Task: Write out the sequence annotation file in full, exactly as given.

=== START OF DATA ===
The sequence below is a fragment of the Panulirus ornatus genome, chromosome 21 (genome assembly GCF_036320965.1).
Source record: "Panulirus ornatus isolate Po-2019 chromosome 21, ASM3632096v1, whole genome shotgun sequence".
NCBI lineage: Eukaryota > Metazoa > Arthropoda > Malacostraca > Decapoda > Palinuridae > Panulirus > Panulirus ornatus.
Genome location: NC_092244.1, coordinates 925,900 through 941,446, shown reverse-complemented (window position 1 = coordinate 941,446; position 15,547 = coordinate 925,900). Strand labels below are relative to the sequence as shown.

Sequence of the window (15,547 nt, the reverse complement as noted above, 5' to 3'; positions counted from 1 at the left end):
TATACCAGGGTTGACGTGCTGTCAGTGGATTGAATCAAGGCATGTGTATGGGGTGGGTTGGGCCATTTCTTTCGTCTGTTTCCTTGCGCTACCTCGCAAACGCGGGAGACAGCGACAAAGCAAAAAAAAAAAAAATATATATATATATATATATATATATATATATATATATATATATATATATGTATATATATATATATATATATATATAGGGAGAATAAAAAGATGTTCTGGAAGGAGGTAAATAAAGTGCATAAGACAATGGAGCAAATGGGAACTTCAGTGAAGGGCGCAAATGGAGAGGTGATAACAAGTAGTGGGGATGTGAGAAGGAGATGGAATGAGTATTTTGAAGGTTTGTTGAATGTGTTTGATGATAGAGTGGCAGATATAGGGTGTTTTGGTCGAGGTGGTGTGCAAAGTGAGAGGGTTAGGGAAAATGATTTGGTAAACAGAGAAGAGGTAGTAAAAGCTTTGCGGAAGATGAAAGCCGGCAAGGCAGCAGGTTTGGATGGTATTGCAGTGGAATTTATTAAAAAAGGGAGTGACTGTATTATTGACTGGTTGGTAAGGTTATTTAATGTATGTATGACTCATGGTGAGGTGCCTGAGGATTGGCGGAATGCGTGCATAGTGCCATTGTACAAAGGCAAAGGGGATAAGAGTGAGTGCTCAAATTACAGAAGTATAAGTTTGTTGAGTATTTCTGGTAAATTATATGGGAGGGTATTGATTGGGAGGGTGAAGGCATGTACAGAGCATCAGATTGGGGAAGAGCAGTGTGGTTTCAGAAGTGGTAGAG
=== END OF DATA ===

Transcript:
The sequence below is a fragment of the Panulirus ornatus genome, chromosome 21 (genome assembly GCF_036320965.1).
Source record: "Panulirus ornatus isolate Po-2019 chromosome 21, ASM3632096v1, whole genome shotgun sequence".
NCBI lineage: Eukaryota > Metazoa > Arthropoda > Malacostraca > Decapoda > Palinuridae > Panulirus > Panulirus ornatus.
Genome location: NC_092244.1, coordinates 925,900 through 941,446, shown reverse-complemented (window position 1 = coordinate 941,446; position 15,547 = coordinate 925,900). Strand labels below are relative to the sequence as shown.

Sequence of the window (15,547 nt, the reverse complement as noted above, 5' to 3'; positions counted from 1 at the left end):
TATACCAGGGTTGACGTGCTGTCAGTGGATTGAATCAAGGCATGTGTATGGGGTGGGTTGGGCCATTTCTTTCGTCTGTTTCCTTGCGCTACCTCGCAAACGCGGGAGACAGCGACAAAGCAAAAAAAAAAAAAATATATATATATATATATATATATATATATATATATATATATATATATATGTATATATATATATATATATATATATAGGGAGAATAAAAAGATGTTCTGGAAGGAGGTAAATAAAGTGCATAAGACAATGGAGCAAATGGGAACTTCAGTGAAGGGCGCAAATGGAGAGGTGATAACAAGTAGTGGGGATGTGAGAAGGAGATGGAATGAGTATTTTGAAGGTTTGTTGAATGTGTTTGATGATAGAGTGGCAGATATAGGGTGTTTTGGTCGAGGTGGTGTGCAAAGTGAGAGGGTTAGGGAAAATGATTTGGTAAACAGAGAAGAGGTAGTAAAAGCTTTGCGGAAGATGAAAGCCGGCAAGGCAGCAGGTTTGGATGGTATTGCAGTGGAATTTATTAAAAAAGGGAGTGACTGTATTATTGACTGGTTGGTAAGGTTATTTAATGTATGTATGACTCATGGTGAGGTGCCTGAGGATTGGCGGAATGCGTGCATAGTGCCATTGTACAAAGGCAAAGGGGATAAGAGTGAGTGCTCAAATTACAGAAGTATAAGTTTGTTGAGTATTTCTGGTAAATTATATGGGAGGGTATTGATTGGGAGGGTGAAGGCATGTACAGAGCATCAGATTGGGGAAGAGCAGTGTGGTTTCAGAAGTGGTAGAG